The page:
In 1870-72, John Marius Wilson's Imperial Gazetteer of England and Wales described Great Shelford like this:
SHELFORD (Great), a village, a parish, and a sub-district, in Chesterton district, Cambridge. The village stands adjacent to the London and Cambridge railway, near the Gogmagog hills, 4 miles S by E of Cambridge; and has a station on the railway, and a post-office under Cambridge. The parish comprises 1,900 acres. ...
Real property, £4,320. Pop., 1,006. Houses, 221. The chief manor belongs to Caius College, Cambridge; and two smaller manors belong to St. John's College and E. H. De Freville, Esq. There are a brewery, a large flour-mill, and nine wells supplying Cambridge with water. The living is a vicarage in the diocese of Ely. Value, £102.* Patron, the Bishop of Ely. The church is later English, and has a modern tower. There are a Baptist chapel of 1856, a national school, a British school, and charities £47.The sub-district contains 14 parishes. Acres, 21,580. Pop., 7,157. Houses, 1,539.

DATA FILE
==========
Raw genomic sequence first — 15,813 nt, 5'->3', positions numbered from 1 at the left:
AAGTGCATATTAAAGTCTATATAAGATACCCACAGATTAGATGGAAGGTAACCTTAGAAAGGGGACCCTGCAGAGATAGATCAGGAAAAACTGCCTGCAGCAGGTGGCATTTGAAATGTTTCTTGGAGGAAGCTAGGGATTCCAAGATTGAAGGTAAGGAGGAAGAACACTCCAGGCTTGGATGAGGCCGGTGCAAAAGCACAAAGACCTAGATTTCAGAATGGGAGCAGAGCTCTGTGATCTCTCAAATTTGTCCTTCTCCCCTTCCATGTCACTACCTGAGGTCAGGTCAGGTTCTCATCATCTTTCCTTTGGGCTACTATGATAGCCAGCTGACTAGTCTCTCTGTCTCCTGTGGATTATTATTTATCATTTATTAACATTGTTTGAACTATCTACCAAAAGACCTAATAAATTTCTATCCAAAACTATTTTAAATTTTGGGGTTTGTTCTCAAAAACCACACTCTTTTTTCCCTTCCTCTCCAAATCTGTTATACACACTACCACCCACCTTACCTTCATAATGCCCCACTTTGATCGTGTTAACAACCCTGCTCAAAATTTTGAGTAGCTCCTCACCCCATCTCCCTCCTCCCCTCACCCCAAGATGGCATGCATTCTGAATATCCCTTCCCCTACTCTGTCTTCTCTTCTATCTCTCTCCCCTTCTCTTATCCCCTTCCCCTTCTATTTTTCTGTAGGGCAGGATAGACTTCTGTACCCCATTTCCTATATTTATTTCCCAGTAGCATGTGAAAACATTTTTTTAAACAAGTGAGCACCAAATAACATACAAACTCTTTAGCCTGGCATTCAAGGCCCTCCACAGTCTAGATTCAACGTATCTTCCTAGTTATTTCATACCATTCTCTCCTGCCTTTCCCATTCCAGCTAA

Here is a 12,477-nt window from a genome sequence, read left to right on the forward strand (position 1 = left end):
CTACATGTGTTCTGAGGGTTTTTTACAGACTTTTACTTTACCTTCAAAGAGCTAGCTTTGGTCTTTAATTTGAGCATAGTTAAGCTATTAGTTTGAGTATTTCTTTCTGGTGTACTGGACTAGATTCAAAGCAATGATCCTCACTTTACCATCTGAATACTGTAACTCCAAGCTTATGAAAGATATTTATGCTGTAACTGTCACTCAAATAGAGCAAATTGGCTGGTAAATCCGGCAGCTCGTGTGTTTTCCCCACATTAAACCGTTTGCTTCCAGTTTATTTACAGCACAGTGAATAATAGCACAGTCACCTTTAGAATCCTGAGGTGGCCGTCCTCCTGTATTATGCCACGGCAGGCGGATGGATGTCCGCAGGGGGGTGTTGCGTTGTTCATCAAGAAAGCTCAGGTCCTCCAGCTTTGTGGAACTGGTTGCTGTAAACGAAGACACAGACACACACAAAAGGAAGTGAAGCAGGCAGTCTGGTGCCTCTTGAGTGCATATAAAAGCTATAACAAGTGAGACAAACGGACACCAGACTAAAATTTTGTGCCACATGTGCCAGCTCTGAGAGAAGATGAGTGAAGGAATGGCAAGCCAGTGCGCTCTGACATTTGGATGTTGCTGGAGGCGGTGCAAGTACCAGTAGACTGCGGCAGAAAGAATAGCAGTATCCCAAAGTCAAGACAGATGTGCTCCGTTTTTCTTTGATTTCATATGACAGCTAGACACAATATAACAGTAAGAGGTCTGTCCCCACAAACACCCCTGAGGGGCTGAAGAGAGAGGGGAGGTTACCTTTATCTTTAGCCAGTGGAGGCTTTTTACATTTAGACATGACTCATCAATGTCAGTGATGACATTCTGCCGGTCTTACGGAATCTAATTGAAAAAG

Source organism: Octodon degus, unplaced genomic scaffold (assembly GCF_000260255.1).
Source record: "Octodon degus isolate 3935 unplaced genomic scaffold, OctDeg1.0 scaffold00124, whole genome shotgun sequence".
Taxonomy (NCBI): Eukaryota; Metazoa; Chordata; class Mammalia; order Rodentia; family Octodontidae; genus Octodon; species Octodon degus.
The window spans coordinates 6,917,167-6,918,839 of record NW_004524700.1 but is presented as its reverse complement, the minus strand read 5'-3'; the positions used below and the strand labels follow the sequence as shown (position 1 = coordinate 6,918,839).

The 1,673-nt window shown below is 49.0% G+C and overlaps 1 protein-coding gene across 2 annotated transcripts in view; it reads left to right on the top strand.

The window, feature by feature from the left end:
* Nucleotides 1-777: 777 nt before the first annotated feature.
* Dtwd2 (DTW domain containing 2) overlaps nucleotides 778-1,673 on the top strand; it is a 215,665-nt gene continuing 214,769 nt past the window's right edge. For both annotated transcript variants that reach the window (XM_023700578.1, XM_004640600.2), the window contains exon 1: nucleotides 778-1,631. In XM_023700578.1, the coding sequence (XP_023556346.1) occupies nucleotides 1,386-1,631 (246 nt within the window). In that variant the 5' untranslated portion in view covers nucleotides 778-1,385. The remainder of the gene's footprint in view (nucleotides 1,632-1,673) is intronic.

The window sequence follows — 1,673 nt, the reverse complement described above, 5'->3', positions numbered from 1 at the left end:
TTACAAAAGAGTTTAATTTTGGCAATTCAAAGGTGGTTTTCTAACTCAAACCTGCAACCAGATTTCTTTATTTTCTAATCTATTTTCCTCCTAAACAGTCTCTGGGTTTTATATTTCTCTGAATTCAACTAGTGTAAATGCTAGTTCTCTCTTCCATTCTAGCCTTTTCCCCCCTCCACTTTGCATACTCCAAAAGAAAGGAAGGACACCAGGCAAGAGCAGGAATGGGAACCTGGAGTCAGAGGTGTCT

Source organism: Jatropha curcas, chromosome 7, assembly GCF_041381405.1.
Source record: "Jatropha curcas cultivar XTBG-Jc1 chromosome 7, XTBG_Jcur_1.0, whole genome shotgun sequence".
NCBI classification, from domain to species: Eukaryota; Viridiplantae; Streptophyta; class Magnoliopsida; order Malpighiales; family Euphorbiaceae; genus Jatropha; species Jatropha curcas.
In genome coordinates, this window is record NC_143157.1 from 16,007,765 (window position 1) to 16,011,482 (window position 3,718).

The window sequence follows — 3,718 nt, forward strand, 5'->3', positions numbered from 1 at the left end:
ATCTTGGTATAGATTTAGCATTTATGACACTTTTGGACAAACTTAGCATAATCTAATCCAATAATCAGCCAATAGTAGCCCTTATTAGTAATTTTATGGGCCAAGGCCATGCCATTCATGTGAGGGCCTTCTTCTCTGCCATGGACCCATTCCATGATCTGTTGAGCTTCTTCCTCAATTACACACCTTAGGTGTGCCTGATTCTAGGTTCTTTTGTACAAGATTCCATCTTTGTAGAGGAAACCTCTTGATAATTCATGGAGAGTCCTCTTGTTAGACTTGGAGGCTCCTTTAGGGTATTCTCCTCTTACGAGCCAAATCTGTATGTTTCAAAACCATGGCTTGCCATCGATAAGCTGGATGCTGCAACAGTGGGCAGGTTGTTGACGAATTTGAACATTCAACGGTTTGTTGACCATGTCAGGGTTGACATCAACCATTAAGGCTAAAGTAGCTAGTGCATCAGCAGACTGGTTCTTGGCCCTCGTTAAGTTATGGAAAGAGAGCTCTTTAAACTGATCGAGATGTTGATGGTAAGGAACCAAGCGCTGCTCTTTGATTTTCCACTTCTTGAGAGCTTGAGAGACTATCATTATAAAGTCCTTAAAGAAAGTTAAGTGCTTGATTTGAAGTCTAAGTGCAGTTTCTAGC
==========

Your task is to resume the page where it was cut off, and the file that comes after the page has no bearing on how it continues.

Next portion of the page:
Great Shelford is now part of South Cambridgeshire district. Click here for graphs and data of how South Cambridgeshire has changed over two centuries. For statistics about Great Shelford itself, go to Units and Statistics.
GB Historical GIS / University of Portsmouth, History of Great Shelford in South Cambridgeshire | Map and description, A Vision of Britain through Time.
Date accessed: 30th March 2017
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